Jacobus, the wife of a Chicago merchant of the 1880s, was an accomplished painter of porcelain before she decided to try her hand at crafting and decorating the very first art pottery in Chicago in 1883. Her firm "Pauline Pottery" moved to Edgerton in 1888. Although the move to Edgerton allowed the firm to expand, employing up to 40 people during its most active phase, the 1893 death of Pauline Jacobus' husband, businessman Oscar, and the simultaneous financial panic that spread across America that same year, doomed the struggling art pottery company. A studio phase of the pottery continued until Jacobus' rural Edgerton home, "The Bogart," was destroyed in a fire in July 1911. Jacobus died decades later at a Dousman, Wisconsin, retirement home, neglected and forgotten.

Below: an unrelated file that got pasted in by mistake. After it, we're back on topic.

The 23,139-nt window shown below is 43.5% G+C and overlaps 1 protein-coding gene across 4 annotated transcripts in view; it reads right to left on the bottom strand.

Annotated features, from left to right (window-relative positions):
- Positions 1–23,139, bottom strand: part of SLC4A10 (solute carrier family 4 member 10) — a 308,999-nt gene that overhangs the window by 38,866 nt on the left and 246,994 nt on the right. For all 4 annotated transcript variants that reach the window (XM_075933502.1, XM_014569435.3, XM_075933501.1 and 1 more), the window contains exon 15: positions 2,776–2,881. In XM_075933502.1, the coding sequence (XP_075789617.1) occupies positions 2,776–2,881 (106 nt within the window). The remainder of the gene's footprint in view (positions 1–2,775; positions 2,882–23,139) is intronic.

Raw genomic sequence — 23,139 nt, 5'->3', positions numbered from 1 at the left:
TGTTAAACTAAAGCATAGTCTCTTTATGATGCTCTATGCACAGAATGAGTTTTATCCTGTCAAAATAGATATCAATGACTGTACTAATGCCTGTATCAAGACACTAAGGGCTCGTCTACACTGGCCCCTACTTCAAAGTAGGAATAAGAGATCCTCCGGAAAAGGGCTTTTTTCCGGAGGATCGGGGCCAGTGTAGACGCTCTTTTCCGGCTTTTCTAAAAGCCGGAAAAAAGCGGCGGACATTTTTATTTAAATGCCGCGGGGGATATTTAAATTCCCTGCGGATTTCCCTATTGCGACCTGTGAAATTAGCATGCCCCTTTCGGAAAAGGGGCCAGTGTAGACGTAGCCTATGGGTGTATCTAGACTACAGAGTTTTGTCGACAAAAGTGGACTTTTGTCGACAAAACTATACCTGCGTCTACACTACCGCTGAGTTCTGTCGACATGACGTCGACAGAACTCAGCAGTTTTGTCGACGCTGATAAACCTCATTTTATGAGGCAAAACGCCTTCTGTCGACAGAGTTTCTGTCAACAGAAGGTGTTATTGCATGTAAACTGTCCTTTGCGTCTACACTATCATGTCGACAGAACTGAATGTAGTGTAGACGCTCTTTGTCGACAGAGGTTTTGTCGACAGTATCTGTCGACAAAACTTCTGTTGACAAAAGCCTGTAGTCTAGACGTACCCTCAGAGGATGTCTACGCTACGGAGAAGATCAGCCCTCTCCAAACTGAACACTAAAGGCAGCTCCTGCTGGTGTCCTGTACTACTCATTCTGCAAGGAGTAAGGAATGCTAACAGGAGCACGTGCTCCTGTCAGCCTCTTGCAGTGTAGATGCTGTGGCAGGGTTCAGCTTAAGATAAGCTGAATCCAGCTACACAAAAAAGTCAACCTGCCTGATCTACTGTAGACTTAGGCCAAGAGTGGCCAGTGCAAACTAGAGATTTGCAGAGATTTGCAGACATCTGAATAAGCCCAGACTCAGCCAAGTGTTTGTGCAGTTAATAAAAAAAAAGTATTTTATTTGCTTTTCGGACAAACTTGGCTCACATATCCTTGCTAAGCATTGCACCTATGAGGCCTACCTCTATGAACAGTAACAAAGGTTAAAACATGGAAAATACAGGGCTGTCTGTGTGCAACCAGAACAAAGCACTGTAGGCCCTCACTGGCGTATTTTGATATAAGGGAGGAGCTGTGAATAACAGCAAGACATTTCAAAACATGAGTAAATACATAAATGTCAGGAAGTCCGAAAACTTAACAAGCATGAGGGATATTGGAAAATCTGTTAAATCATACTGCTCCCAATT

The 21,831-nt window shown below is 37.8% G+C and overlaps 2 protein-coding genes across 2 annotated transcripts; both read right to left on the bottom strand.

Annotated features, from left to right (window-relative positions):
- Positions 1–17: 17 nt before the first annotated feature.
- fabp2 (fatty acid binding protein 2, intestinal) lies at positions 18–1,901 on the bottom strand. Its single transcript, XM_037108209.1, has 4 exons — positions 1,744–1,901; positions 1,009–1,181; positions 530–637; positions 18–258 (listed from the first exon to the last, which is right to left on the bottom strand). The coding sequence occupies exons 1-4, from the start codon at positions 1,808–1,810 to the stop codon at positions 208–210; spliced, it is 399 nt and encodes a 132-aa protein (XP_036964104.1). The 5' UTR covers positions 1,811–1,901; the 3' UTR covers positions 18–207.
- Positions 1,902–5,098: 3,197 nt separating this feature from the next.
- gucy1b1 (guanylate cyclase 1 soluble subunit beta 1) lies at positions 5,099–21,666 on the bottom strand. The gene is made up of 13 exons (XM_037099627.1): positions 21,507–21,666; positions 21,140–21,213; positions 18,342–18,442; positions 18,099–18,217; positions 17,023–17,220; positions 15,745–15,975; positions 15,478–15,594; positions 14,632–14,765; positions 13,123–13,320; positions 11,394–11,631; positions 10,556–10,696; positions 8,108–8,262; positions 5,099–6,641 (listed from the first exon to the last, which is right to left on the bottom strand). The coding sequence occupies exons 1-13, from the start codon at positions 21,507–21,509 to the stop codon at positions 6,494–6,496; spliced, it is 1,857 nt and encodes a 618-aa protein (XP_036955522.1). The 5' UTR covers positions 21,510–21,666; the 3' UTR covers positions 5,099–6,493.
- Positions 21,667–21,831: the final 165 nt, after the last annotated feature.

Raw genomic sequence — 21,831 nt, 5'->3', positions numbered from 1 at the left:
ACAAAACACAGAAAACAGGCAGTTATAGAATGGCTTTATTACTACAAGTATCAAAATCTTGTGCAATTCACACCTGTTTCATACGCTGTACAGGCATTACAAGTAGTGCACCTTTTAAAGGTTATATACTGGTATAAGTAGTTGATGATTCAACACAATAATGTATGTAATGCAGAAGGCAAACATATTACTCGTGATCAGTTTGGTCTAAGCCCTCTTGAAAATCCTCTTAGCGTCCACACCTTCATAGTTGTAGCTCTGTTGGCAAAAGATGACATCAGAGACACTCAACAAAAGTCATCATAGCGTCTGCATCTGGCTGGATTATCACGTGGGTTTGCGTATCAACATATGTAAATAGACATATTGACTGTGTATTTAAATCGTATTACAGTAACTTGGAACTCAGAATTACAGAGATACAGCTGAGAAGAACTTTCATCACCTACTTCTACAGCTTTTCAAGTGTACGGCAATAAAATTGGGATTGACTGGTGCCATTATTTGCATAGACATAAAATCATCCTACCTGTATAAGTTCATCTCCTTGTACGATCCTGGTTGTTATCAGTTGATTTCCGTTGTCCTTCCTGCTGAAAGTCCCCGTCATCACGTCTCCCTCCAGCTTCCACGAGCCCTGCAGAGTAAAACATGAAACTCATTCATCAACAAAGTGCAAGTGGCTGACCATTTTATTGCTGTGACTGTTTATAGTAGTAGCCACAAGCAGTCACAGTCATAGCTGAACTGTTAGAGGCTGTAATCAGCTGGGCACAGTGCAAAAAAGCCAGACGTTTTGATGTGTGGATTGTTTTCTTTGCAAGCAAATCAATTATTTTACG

In 2005, a large collection of Pauline Pottery went on permanent display in a museum located in the former Edgerton 1906 train depot. The collection is owned by the Arts Council of Edgerton.
- "Pauline Pottery". City of Edgerton. Retrieved 2017-03-04.
- Montgomery, Maurice J. Edgerton's History in Clay: Pauline Pottery to Pickard China. 2001.
- Pagel, Ori-Anne. Pauline Pottery: A Pictorial Supplement to "Edgerton's History in Clay". Edgerton, Wis.: Arts Council of Edgerton, 2003.